22. Calnek BW (1998) Lymphomagenesis in Marek’s disease. Avian Pathol 27:S54–64CrossRefGoogle Scholar
  23. Calnek BW (2001) Pathogenesis of Marek’s disease virus infection. In: Hirai K (ed) Marek’s disease. Curr Top Microbiol Immunol 255:25–55PubMedCrossRefGoogle Scholar
  24. Calnek BW, Smith MW (1972) Vaccination against Marek’s disease with cell-free turkey herpesvirus:interference by maternal antibody. Avian Dis 16:954–957PubMedCrossRefGoogle Scholar
  25. Calnek BW, Carlisle JC, Fabricant J, Murthy KK, Schat KA (1979) Comparative pathogenesis studies with oncogenic and non-oncogenic Marek’s disease viruses and turkey herpesvirus. Am J Vet Res 40:541–546PubMedGoogle Scholar
  26. Calnek BW, Schat KA, Fabricant J (1980) Influence of vaccinations, in ovo infection, and embryonal bursectomy on Marek’s disease pathogenesis. In: Essex M, Todaro G, zur Hausen H (eds) Viruses in naturally occurring cancer, Vol 7, pp 185–197. Cold Spring Harbor, New YorkGoogle Scholar
  27. Calnek BW, Shek WR, Schat KA (1981) Latent infections with Marek’s disease virus and turkey herpesvirus. J Natl Cancer Inst 66:585–590PubMedGoogle Scholar
  28. Calnek BW, Shek WR, Schat KA, Fabricant J (1982) Dose-dependent inhibition of virus rescue from lymphocytes latently infected with turkey herpesvirus or Marek’s disease virus. Avian Dis 26:321–331PubMedCrossRefGoogle Scholar
  29. Calnek BW, Harris RW, Buscaglia C, Schat KA, Lucio B (1998) Relationship between the immunosuppressive potential and the pathotype of Marek’s disease virus isolates. Avian Dis 42:124–132PubMedCrossRefGoogle Scholar
  30. Chausse AM, Bernardet N, Musset E, Thoraval P, Vaino O, Dambrine G, Coudert F (1995) Expression of MHC class I antigens following Marek’s disease infection. In: Davison TF, Bumstead N, Kaiser P (eds) Adv Avian Immunol Res, pp 135–140. Carfax, AbingdonGoogle Scholar
  31. Chen X-B, Velicer LF (1992) Expression of the Marek’s disease virus homolog of herpes simplex virus glycoprotein B in Escherichia coli and its identification as B antigen. J Virol 66:4390–4398PubMedGoogle Scholar
  32. Chubb RC, Churchill AE (1969) Effect of maternal antibody on Marek’s disease. Vet Rec 85:303–305PubMedCrossRefGoogle Scholar
  33. Churchill AE, Biggs PM (1997) Agent of Marek’s disease in tissue culture. Nature 215:528–530CrossRefGoogle Scholar
  34. Churchill AE, Chubb RC, Baxendale W (1969) The attenuation, with loss of oncogenicity, of the herpes-type virus of Marek’s disease (strain HPRS-16) on passage in cell culture. J Gen Virol 4:557–564PubMedCrossRefGoogle Scholar
  35. Dandapat S, Pradhan HK, Mohanty GC (1994) Anti-idiotype antibodies to Marek’s disease-associated tumour surface antigen in protection against Marek’s disease. Vet Immunol Immunopathol 40:353–366PubMedCrossRefGoogle Scholar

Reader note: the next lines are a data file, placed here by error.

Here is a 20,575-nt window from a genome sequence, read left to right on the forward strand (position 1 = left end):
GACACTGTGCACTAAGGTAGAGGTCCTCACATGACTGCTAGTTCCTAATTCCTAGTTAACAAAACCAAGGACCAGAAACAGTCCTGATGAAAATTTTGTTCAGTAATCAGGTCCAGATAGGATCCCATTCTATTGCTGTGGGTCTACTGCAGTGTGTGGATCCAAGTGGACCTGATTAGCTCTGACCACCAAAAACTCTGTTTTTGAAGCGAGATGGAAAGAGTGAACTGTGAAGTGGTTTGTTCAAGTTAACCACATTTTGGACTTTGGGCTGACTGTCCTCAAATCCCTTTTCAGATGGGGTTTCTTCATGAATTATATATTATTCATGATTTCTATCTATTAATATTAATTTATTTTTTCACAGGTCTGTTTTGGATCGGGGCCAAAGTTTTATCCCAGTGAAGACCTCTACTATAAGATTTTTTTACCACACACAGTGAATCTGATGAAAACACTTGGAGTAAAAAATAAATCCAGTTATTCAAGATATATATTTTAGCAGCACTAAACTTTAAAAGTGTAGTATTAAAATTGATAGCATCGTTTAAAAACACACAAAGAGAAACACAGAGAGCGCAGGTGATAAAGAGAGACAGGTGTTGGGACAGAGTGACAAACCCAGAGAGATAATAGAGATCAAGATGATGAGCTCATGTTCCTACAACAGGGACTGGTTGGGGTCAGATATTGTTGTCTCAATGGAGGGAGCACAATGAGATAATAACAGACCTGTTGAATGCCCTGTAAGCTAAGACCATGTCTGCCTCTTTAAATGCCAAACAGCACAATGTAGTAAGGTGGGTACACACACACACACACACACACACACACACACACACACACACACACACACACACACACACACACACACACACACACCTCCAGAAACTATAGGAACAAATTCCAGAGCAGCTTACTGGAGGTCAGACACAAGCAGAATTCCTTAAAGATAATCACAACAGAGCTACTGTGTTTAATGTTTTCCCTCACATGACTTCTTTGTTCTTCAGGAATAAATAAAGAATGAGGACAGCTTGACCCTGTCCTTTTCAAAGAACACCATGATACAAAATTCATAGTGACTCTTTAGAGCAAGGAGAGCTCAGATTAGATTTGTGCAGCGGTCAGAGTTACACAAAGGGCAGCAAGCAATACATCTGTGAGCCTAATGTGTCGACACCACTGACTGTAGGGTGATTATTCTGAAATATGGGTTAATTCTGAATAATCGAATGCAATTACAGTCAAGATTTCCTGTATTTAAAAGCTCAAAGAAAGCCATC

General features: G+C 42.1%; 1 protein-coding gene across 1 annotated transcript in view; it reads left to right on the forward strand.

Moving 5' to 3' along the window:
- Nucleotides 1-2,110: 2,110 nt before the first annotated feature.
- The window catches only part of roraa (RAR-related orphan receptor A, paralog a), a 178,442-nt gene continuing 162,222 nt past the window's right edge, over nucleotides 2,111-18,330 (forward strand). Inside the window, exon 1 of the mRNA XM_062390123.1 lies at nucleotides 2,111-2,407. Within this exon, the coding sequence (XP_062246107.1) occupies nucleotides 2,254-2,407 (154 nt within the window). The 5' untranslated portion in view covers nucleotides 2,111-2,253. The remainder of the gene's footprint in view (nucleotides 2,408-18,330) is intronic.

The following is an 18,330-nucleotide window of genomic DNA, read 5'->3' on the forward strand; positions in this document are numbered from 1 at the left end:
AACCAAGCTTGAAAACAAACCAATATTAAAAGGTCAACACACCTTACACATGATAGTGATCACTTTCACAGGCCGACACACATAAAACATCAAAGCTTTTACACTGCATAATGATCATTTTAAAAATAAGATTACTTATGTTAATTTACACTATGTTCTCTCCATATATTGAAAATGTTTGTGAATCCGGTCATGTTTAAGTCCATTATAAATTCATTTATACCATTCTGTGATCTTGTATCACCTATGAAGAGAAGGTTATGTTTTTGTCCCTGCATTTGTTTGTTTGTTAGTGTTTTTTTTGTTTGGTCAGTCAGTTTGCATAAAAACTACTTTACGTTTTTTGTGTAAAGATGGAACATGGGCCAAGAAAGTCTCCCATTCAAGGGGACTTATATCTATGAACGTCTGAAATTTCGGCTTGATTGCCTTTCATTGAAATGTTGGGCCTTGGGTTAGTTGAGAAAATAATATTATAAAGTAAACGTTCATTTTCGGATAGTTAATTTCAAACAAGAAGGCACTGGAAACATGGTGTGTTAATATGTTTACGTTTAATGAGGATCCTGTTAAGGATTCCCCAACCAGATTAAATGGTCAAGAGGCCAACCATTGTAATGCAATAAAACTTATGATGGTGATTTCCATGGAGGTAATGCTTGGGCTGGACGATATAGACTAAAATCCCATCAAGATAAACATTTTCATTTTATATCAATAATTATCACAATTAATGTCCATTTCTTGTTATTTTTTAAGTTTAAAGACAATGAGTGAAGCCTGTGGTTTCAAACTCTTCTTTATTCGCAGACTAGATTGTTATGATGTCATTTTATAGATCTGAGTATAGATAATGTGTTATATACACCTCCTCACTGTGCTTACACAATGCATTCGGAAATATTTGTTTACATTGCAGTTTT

36. Davidson I, Becker Y, Malkinson M (1991) Monospecific antibodies to Marek’s disease virus antigen B dimer (200kDa) and monomer (130 and 60kDa) glycoproteins neutralize virus infectivity and detect the antigen B proteins in infected cell membranes. Arch Virol 121:25–139CrossRefGoogle Scholar
  37. Difronzo NL, Schierman LW (1989) Transplantable Marek’s disease lymphomas. III. Induction of MHC-restricted tumor immunity by lymphoblastoid cells in Fi hosts. Int J Cancer 44:474–476PubMedCrossRefGoogle Scholar
  38. Digby MR, Lowenthal JW (1995) Cloning and expression of the chicken interferon-gamma gene. J Interferon Cytokine Res 15:939–945PubMedCrossRefGoogle Scholar
  39. Ding AHJ, Lam KM (1986) Enhancement by interferon of chicken splenocyte natural killer cell activity against Marek’s disease. Vet Immunol Immunopath 11:65–72CrossRefGoogle Scholar
  40. Dunon D, Salomonsen J, Skjodt K, Kaufman J, Imhof BA (1990) Ontogenic appearance of MHC class I (B-F) antigens during chicken embryogenesis. Developm Immunol 1:127–135CrossRefGoogle Scholar
  41. Eidson CS, Kleven SH, Anderson DP (1973) Efficacy of cell-free and cell-associated herpesvirus of turkeys vaccines in progeny from vaccinated parental flocks. Am J Vet Res 34:869–872PubMedGoogle Scholar
  42. Friedman A, Shalem-Meilin E, Heller ED (1992) Marek’s disease vaccines cause temporary B-lymphocyte dysfunction and reduced resistance to infection in chicks. Avian Pathol 21:621–631PubMedCrossRefGoogle Scholar
  43. Gesser B, Lund M, Lohse N, Vestergaad C, Matsushima K, Sindet-Pedersen S, Jensen SL, Thestrup-Pedersen K, Larsen CG (1996) IL-8 induces T cell chemotaxis, suppresses IL-4, and upregulates IL-8 production by CD4+ T cells. J Leukoc Biol 59:407–411PubMedGoogle Scholar
  44. Ghiasi H, Kaiwar R, Nesburn B, Slanina S, Wechsler SL (1992a) Baculovirus-expressed glycoprotein E (gE) of herpes simplex virus type-1 (HSV-1) protects mice against lethal intraperitoneal and lethal ocular HSV-1 challenge. Virology 188:469–476PubMedCrossRefGoogle Scholar
  45. Ghiasi H, Kaiwar R, Nesburn AB, Wechsler SL (1992b) Expression of herpes simplex virus type 1 glycoprotein I in baculovirus: preliminary biochemical characterization and protection studies. J Virol 66:2505–2509PubMedGoogle Scholar
  46. Giambrone JJ, Eidson CS, Page RK, Fletcher OJ, Barger BO, Kleven SH (1976) Effect of infectious bursal agent on the response of chickens to Newcastle disease and Marek’s disease vaccination. Avian Dis 20:53^544CrossRefGoogle Scholar
  47. Göbel TWF, Chen C-LH, Shrimpf J, Grossi CE, Bernot A, Bucy RP, AufTray C, Cooper MD (1994) Characterization of avian natural killer cells and their intracellular CD3 protein complex. Eur J Immunol 24:1685–1691PubMedCrossRefGoogle Scholar
  48. Göbel TWF, Chen C-LH, Cooper MD (1996) Avian natural killer cells. In: Vainio O, Imhof BA (eds) Immunology and developmental biology of the chicken. Curr Top Microbiol Immunol 212:107–117PubMedCrossRefGoogle Scholar
  49. Gooding LR (1992) Virus proteins that counteract host immune defenses. Cell 71:5–7PubMedCrossRefGoogle Scholar
  50. Grose C (1990) Glycoproteins encoded by varicella-zoster virus: biosynthesis, phosphorylation, and intracellular trafficking. Annu Rev Microbiol 44:59–80PubMedCrossRefGoogle Scholar